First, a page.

“Your problems aren’t bad enough”: Privilege and the personal essay

eatpraylove.jpgBefore leaving home on an April Sunday to drive to an Elizabeth Gilbert lecture/workshop in Detroit, I got into a small argument with Joe about, well, Elizabeth Gilbert.

“I hope you have a good time. Personally, though, I can’t imagine ever wanting to read that book,” Joe said, referring to “Eat Pray Love.”

“This event isn’t about ‘Eat Pray Love.’ She’s got a new book out about creativity,” I said.

But then, like a scab you just can’t stop yourself from pulling off, I asked, “But why would you never read ‘Eat Pray Love’?”

“Because this woman basically took a year off of work to travel and go to all these amazing places, and it sounds like all she does is complain,” said Joe. “Nobody else can just take a year off on a whim. Other people with real problems have to just keep going in their lives.”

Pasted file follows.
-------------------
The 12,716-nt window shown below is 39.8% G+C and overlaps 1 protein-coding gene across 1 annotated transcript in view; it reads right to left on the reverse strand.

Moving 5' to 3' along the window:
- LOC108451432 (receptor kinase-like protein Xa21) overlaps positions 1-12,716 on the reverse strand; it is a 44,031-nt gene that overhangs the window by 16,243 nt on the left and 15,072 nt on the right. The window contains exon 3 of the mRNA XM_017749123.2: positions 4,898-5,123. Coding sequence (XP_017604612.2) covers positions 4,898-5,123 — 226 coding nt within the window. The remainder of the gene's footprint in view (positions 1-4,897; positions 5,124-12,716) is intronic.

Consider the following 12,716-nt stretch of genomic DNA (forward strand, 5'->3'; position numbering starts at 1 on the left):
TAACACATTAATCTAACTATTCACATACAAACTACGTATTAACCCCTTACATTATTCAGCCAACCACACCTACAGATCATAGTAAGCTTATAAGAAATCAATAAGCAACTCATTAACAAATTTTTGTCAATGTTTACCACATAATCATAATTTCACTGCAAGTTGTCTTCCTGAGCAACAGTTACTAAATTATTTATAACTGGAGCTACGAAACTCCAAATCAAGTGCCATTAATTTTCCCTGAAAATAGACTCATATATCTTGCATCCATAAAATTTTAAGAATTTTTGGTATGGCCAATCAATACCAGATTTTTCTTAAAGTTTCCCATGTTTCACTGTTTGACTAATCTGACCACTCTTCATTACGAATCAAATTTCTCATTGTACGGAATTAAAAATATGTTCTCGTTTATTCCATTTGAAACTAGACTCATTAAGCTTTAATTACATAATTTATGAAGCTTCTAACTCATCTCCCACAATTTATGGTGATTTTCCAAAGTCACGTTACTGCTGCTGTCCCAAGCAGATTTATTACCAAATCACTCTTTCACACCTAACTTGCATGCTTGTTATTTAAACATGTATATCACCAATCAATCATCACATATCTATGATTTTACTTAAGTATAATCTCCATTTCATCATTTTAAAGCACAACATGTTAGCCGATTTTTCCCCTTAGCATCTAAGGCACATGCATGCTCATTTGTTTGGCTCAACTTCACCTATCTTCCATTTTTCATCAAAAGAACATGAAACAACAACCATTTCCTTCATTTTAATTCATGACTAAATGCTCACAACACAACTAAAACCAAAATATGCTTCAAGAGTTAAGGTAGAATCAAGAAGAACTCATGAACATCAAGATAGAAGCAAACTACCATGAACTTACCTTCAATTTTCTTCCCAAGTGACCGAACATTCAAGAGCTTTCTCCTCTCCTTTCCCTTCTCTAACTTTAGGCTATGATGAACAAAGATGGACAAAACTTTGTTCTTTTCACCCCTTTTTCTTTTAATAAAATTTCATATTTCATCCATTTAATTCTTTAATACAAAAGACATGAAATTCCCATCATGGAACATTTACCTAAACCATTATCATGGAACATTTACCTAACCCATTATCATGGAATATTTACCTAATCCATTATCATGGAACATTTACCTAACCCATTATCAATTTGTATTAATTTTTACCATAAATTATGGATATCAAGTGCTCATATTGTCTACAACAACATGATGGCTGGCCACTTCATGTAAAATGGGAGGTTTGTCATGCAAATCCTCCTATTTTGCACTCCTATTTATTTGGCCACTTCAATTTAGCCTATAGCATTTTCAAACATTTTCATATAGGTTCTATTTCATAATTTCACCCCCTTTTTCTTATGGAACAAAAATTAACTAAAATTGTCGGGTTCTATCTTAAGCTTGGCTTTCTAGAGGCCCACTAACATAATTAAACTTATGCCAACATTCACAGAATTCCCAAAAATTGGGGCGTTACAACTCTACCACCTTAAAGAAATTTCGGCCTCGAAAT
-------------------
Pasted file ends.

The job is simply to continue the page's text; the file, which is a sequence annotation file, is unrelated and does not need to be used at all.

“That’s pretty reductive, and it’s not really fair,” I said. “You haven’t read the book. She was going through a divorce when she sold the idea for the book, so she got an advance and used that and her savings to travel for 9 months. But even if she had been rich, does that mean she has nothing meaningful to say about her experience? I mean, you’re right, most people aren’t able to do what she did. But that made me all the more curious to read about what it was like, and what insights she managed to take away from it.”

The debate continued, though the time when I’d have to choose between continuing this verbal cage match and being late for Gilbert’s talk was fast approaching.

But my face burned, and I was all in. And there was a reason for that. Continue reading